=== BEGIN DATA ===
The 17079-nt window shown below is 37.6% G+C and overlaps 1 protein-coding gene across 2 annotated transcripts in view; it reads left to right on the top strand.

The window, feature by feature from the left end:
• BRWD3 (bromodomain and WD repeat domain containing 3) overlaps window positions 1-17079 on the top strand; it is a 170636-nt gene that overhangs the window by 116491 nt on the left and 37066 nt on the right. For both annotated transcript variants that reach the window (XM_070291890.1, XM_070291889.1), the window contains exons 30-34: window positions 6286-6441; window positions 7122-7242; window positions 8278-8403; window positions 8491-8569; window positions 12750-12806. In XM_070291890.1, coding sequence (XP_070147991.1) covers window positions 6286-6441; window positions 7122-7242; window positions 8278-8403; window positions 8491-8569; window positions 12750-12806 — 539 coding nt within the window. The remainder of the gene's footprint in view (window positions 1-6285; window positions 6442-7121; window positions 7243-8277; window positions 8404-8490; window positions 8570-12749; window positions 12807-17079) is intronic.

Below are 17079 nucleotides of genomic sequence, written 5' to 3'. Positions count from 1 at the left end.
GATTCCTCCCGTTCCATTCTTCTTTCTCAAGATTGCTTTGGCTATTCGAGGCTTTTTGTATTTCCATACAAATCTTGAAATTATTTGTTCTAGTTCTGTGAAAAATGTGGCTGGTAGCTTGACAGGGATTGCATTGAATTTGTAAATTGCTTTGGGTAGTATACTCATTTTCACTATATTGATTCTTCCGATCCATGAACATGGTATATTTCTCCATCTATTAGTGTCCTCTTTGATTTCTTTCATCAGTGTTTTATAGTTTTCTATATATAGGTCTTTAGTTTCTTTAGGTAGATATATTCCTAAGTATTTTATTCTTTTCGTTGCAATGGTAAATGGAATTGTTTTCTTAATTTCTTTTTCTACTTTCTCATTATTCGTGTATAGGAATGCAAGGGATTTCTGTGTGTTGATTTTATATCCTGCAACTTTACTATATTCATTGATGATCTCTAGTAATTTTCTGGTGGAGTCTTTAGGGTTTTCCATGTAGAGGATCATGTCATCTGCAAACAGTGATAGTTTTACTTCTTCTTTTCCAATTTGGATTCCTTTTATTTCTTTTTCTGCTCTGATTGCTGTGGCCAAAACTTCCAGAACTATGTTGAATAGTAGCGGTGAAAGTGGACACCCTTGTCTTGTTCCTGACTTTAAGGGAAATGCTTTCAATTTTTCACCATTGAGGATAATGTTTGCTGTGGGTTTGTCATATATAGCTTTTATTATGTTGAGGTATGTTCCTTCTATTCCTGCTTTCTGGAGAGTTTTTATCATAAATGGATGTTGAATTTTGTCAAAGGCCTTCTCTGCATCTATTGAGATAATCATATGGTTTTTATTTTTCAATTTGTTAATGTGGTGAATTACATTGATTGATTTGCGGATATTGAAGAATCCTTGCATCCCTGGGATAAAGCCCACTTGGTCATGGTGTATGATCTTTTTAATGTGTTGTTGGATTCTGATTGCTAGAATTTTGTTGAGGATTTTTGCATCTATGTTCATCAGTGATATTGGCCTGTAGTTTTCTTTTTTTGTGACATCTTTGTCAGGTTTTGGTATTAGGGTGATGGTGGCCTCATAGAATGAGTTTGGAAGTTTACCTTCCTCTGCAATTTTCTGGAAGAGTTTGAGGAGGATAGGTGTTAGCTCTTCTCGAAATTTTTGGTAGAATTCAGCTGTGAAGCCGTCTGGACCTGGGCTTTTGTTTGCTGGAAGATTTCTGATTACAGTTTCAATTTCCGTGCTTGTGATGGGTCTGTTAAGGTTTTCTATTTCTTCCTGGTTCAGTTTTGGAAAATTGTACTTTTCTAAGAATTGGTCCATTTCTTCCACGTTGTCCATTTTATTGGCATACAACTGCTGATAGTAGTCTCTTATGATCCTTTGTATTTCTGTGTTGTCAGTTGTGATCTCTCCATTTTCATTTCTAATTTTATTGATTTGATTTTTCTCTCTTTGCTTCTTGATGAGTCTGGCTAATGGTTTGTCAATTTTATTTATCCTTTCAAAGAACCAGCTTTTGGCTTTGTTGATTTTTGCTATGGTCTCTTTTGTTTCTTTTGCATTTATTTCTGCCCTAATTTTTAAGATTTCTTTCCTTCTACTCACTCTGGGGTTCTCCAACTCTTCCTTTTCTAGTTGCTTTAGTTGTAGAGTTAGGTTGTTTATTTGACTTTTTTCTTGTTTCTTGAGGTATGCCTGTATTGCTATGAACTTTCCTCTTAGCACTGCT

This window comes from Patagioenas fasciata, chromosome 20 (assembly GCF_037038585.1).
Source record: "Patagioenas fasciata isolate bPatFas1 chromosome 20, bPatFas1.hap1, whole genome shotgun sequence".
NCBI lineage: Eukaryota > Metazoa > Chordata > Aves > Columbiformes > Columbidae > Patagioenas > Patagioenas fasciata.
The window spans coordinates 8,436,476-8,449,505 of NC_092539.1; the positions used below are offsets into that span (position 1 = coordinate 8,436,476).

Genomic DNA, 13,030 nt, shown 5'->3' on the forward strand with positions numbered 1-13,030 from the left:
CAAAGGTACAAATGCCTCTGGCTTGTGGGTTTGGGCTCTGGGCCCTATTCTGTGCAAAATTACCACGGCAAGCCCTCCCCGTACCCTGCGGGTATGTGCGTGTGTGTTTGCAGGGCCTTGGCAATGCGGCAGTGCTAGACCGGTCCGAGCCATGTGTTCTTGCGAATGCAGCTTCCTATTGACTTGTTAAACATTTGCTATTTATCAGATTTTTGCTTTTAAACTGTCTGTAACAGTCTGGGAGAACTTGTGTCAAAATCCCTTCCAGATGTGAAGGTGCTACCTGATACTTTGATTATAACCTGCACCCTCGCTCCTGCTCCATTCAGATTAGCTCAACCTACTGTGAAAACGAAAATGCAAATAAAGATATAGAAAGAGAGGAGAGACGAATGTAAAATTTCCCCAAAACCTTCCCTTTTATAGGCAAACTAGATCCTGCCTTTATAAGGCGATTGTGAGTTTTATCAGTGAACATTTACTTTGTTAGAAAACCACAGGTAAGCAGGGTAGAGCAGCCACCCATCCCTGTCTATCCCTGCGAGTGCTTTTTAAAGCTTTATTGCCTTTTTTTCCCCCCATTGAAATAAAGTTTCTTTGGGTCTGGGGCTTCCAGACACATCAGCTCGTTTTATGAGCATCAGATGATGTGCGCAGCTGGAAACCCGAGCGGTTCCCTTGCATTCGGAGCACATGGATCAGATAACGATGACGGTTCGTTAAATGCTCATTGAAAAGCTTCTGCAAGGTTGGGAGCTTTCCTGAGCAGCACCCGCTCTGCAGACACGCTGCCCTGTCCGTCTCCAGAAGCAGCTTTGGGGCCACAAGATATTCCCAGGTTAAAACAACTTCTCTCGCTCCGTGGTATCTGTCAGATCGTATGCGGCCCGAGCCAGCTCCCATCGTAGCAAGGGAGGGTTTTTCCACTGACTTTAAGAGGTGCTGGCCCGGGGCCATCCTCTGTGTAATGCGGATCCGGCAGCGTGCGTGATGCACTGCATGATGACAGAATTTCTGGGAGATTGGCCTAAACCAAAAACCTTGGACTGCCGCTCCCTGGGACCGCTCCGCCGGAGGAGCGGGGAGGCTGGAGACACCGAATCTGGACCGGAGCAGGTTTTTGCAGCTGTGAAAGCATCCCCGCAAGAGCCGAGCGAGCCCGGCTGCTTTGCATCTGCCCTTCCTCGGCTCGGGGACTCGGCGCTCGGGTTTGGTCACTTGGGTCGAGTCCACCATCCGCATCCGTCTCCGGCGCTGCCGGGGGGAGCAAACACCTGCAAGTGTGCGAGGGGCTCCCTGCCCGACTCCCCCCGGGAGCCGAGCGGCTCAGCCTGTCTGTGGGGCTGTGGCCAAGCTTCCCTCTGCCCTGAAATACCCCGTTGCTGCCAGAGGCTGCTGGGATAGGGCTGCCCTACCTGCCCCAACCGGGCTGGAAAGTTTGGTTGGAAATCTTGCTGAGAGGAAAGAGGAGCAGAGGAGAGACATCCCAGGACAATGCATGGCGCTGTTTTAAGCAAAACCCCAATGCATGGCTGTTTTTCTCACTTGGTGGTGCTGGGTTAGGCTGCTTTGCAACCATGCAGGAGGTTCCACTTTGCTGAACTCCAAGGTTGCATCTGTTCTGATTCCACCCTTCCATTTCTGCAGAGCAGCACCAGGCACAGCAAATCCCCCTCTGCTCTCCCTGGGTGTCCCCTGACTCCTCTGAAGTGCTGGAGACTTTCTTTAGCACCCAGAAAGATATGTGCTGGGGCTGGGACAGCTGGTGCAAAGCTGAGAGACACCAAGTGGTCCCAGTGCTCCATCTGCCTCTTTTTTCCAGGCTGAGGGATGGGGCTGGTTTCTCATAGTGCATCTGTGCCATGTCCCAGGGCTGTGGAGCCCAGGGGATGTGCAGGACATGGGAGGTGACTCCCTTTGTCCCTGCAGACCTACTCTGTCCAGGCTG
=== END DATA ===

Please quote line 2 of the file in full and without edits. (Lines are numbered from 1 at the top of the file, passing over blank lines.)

The window, feature by feature from the left end: